In the Middle Ages, the Byzantine Empire saw itself as the “brainy people” who were the true guardians of the holy faith, and the inheritors of the legacy of the Roman Empire, while the Western Catholic nations saw themselves as the “brawny people” on whom had fallen the mantle of freeing the Holy Land. The Westerners saw weakness and amorality in the sophistication and erudition of the Byzantines, while the Byzantines saw barbarism and greed in the warlike nature of the West.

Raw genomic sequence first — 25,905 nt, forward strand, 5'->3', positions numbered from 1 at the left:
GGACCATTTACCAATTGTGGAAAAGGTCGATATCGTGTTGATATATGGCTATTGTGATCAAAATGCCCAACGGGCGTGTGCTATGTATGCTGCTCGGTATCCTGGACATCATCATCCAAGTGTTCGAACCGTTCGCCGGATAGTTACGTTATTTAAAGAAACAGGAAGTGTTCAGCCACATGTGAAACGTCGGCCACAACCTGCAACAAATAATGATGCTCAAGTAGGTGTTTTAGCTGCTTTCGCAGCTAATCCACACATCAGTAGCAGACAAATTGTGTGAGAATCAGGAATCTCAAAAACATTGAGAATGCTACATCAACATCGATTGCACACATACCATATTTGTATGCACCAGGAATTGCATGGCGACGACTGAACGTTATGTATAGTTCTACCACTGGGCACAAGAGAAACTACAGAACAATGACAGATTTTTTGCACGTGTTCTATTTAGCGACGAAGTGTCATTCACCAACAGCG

Anna Komnene, the daughter of Alexius I Comnenus, the Byzantine Emperor who ruled from 1081 to 1118, wrote a biography of her father in which she commented extensively on the pilgrims and warriors who arrived during the First Crusade. She wrote: “Alexius had dreaded [the arrival of the Franks], knowing as he did their uncontrollable passion, their erratic character, and their irresolution, not to mention their greed.” But her comments were colored by hindsight—by the experience of the failures of the First Crusade. The narratives of the both sides have to be examined to find the truth about the First Crusade.
While the Byzantines and the Westerners shared a common religion and history, the divide between the “brainy people” and the “brawny people” could not be reconciled.